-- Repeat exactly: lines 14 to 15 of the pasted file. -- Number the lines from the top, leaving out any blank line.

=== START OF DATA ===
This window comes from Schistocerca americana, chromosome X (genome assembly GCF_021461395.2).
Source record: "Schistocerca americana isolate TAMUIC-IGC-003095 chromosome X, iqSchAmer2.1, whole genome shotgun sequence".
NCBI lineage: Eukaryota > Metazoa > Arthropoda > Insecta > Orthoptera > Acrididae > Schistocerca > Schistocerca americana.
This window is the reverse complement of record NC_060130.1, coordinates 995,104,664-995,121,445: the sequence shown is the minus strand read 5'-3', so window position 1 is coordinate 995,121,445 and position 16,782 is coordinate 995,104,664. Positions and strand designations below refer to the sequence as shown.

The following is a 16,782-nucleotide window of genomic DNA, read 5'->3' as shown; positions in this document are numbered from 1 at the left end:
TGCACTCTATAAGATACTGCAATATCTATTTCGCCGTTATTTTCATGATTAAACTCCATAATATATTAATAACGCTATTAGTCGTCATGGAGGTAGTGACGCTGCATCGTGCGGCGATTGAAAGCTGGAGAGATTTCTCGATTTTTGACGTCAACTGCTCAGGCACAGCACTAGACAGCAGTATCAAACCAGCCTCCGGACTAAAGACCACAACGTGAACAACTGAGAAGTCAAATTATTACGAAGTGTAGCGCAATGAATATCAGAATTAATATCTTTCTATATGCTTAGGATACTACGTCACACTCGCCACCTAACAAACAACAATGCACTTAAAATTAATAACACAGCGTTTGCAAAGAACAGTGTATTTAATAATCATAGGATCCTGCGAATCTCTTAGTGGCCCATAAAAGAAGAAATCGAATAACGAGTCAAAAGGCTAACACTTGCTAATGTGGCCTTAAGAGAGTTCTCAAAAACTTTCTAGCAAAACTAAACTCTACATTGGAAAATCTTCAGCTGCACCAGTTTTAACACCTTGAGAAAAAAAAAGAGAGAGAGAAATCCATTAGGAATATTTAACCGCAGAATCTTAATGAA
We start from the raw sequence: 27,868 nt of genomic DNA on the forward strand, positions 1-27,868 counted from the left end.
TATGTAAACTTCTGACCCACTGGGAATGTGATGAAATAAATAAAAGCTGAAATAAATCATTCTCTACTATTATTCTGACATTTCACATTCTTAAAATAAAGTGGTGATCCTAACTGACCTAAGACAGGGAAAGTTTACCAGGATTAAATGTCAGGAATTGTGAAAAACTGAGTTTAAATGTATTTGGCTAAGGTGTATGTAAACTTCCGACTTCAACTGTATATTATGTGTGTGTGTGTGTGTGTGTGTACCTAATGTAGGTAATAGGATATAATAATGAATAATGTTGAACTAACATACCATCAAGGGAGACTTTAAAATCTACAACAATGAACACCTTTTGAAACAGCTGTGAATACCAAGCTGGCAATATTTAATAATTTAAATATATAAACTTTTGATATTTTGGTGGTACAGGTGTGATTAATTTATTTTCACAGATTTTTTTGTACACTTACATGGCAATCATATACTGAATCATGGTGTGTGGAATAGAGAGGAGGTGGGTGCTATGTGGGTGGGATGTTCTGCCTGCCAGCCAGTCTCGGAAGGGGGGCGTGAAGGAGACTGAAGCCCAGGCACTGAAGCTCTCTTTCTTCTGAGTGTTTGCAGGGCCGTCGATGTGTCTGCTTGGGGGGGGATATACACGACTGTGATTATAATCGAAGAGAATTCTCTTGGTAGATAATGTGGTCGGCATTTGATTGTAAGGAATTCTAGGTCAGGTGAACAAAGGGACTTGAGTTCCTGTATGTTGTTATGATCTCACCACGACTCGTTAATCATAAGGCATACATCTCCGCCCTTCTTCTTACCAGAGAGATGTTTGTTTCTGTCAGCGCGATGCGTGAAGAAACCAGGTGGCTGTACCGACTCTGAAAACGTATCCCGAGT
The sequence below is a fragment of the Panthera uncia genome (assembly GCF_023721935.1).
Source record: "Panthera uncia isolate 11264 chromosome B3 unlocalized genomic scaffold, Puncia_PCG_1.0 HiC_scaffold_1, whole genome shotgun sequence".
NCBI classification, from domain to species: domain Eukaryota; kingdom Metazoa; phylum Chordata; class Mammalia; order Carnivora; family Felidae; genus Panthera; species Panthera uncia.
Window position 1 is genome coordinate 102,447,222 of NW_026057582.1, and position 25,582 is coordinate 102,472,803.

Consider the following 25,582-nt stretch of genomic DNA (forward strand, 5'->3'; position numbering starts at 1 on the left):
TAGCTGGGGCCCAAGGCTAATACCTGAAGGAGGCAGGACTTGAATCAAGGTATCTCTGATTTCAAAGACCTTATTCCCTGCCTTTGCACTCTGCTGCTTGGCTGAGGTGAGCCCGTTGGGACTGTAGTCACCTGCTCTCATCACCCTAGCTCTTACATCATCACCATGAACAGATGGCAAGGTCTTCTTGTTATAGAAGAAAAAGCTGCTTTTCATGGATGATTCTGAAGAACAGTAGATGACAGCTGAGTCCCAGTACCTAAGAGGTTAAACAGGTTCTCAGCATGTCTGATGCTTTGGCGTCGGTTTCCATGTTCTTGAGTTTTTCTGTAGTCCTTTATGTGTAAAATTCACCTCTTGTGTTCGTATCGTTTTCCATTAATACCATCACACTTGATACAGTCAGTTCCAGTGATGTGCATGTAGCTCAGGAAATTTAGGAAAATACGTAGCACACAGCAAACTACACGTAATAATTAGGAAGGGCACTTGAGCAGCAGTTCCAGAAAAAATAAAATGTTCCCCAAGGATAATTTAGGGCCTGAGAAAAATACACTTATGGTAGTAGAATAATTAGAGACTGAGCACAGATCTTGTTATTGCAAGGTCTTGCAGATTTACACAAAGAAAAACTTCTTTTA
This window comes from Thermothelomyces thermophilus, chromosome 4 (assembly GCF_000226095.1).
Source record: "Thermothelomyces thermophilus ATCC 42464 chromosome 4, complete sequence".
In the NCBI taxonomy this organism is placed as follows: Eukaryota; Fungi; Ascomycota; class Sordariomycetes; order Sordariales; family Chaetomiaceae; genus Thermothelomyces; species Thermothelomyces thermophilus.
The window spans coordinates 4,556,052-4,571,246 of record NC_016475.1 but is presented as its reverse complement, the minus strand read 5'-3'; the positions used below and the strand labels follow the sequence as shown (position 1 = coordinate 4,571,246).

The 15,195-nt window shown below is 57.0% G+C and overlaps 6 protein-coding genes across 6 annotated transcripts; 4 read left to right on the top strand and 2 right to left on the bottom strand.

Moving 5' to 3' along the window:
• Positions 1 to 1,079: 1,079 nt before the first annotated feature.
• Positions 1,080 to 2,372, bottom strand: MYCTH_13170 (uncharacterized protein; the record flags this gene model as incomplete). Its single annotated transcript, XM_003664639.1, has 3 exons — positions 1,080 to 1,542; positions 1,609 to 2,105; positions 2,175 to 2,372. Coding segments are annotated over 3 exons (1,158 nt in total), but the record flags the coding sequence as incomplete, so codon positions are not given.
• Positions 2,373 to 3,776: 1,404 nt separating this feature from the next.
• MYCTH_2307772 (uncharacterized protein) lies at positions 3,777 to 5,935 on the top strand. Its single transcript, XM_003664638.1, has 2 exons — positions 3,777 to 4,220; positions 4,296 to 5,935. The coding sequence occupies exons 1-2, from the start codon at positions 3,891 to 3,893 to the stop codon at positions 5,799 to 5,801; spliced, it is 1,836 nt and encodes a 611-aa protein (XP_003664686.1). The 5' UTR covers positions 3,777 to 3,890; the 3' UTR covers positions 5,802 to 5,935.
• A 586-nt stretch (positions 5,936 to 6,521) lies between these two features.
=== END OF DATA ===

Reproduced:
TAGCTGGGGCCCAAGGCTAATACCTGAAGGAGGCAGGACTTGAATCAAGGTATCTCTGATTTCAAAGACCTTATTCCCTGCCTTTGCACTCTGCTGCTTGGCTGAGGTGAGCCCGTTGGGACTGTAGTCACCTGCTCTCATCACCCTAGCTCTTACATCATCACCATGAACAGATGGCAAGGTCTTCTTGTTATAGAAGAAAAAGCTGCTTTTCATGGATGATTCTGAAGAACAGTAGATGACAGCTGAGTCCCAGTACCTAAGAGGTTAAACAGGTTCTCAGCATGTCTGATGCTTTGGCGTCGGTTTCCATGTTCTTGAGTTTTTCTGTAGTCCTTTATGTGTAAAATTCACCTCTTGTGTTCGTATCGTTTTCCATTAATACCATCACACTTGATACAGTCAGTTCCAGTGATGTGCATGTAGCTCAGGAAATTTAGGAAAATACGTAGCACACAGCAAACTACACGTAATAATTAGGAAGGGCACTTGAGCAGCAGTTCCAGAAAAAATAAAATGTTCCCCAAGGATAATTTAGGGCCTGAGAAAAATACACTTATGGTAGTAGAATAATTAGAGACTGAGCACAGATCTTGTTATTGCAAGGTCTTGCAGATTTACACAAAGAAAAACTTCTTTTA
This window comes from Thermothelomyces thermophilus, chromosome 4 (assembly GCF_000226095.1).